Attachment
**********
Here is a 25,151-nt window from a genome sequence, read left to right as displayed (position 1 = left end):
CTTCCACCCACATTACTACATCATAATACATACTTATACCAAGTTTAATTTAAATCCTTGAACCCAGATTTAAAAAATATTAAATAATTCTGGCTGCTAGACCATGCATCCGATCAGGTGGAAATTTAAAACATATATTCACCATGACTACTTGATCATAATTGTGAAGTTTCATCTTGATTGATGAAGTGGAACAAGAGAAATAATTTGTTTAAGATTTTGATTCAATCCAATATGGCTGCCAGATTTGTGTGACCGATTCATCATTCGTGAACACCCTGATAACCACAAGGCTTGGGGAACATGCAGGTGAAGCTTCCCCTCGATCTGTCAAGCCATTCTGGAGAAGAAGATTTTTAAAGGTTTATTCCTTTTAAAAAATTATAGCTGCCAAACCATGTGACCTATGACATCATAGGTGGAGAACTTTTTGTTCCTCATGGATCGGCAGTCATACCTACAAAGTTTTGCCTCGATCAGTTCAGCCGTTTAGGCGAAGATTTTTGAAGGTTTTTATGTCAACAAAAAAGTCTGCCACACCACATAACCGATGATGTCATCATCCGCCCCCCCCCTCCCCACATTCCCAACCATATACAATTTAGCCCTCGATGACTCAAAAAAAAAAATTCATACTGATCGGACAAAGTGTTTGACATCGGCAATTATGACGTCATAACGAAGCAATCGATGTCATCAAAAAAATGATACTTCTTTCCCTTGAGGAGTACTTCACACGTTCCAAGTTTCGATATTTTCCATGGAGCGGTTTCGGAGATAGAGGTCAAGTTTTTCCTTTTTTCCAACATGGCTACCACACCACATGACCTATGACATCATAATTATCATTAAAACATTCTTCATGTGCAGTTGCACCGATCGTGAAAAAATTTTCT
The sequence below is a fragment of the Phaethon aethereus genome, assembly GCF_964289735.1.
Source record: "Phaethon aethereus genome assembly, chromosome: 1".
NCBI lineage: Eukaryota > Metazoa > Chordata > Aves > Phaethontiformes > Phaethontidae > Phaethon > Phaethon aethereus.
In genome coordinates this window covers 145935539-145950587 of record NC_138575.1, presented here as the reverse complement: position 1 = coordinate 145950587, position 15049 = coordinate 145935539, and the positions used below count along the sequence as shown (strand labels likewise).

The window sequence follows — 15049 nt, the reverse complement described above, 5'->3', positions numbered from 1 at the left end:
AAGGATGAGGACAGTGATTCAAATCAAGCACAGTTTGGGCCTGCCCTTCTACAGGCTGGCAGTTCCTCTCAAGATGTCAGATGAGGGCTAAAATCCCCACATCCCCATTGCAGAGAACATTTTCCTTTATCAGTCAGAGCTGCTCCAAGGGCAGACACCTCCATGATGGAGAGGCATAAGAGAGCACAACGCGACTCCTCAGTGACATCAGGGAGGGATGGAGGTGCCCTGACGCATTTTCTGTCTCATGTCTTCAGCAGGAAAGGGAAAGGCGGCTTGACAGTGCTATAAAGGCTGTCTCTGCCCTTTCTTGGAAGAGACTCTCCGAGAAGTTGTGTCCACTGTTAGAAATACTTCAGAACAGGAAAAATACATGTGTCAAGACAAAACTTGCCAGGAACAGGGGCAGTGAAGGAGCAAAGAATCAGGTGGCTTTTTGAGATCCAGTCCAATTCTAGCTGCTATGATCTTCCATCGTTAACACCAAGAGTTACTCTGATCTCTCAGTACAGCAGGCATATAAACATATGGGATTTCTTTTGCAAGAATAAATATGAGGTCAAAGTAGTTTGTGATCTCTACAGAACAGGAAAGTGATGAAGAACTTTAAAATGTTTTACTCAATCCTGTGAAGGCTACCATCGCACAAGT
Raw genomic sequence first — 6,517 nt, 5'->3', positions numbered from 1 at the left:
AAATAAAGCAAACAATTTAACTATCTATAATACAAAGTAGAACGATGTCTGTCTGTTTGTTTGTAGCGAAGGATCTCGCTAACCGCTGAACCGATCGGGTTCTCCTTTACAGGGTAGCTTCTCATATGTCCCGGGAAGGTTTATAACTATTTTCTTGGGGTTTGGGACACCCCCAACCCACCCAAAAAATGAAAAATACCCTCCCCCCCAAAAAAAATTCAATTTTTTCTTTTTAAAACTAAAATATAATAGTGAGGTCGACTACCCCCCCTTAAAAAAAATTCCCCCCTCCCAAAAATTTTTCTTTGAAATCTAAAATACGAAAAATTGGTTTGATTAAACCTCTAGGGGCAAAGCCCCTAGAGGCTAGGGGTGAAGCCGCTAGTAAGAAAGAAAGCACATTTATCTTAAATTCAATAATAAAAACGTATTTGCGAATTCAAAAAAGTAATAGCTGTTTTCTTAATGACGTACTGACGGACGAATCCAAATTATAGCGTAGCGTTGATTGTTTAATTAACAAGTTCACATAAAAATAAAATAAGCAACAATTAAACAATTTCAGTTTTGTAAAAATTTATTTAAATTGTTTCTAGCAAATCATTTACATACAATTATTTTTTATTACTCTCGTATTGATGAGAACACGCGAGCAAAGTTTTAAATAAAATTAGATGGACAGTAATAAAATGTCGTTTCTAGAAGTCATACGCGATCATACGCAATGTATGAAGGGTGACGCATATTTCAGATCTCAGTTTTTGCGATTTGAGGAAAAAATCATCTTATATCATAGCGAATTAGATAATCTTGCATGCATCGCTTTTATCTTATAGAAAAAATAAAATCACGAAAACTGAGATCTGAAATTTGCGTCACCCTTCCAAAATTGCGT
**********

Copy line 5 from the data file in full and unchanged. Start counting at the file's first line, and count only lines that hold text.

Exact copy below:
NCBI lineage: Eukaryota > Metazoa > Chordata > Aves > Phaethontiformes > Phaethontidae > Phaethon > Phaethon aethereus.